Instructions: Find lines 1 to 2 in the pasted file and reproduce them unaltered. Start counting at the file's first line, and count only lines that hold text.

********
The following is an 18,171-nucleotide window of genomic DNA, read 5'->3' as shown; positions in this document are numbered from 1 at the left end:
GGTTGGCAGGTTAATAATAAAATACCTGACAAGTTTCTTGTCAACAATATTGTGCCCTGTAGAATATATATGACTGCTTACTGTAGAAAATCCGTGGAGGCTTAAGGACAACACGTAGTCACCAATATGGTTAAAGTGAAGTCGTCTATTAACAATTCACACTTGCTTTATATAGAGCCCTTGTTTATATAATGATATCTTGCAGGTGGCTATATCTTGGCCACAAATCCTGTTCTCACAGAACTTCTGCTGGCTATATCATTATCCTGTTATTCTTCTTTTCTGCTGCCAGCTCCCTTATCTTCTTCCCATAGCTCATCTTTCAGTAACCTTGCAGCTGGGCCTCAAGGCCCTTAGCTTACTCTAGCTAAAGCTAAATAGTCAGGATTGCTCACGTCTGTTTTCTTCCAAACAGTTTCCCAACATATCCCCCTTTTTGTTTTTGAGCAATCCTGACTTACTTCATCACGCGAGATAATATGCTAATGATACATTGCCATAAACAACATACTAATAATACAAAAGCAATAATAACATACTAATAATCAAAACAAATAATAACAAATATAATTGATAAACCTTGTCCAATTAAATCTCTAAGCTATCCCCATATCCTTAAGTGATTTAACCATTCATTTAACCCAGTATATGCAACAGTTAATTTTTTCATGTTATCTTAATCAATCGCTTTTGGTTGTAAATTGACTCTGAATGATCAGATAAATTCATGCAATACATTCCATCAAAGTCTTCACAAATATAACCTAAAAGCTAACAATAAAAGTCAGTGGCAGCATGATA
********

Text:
The following is an 18,171-nucleotide window of genomic DNA, read 5'->3' as shown; positions in this document are numbered from 1 at the left end:
GGTTGGCAGGTTAATAATAAAATACCTGACAAGTTTCTTGTCAACAATATTGTGCCCTGTAGAATATATATGACTGCTTACTGTAGAAAATCCGTGGAGGCTTAAGGACAACACGTAGTCACCAATATGGTTAAAGTGAAGTCGTCTATTAACAATTCACACTTGCTTTATATAGAGCCCTTGTTTATATAATGATATCTTGCAGGTGGCTATATCTTGGCCACAAATCCTGTTCTCACAGAACTTCTGCTGGCTATATCATTATCCTGTTATTCTTCTTTTCTGCTGCCAGCTCCCTTATCTTCTTCCCATAGCTCATCTTTCAGTAACCTTGCAGCTGGGCCTCAAGGCCCTTAGCTTACTCTAGCTAAAGCTAAATAGTCAGGATTGCTCACGTCTGTTTTCTTCCAAACAGTTTCCCAACATATCCCCCTTTTTGTTTTTGAGCAATCCTGACTTACTTCATCACGCGAGATAATATGCTAATGATACATTGCCATAAACAACATACTAATAATACAAAAGCAATAATAACATACTAATAATCAAAACAAATAATAACAAATATAATTGATAAACCTTGTCCAATTAAATCTCTAAGCTATCCCCATATCCTTAAGTGATTTAACCATTCATTTAACCCAGTATATGCAACAGTTAATTTTTTCATGTTATCTTAATCAATCGCTTTTGGTTGTAAATTGACTCTGAATGATCAGATAAATTCATGCAATACATTCCATCAAAGTCTTCACAAATATAACCTAAAAGCTAACAATAAAAGTCAGTGGCAGCATGATA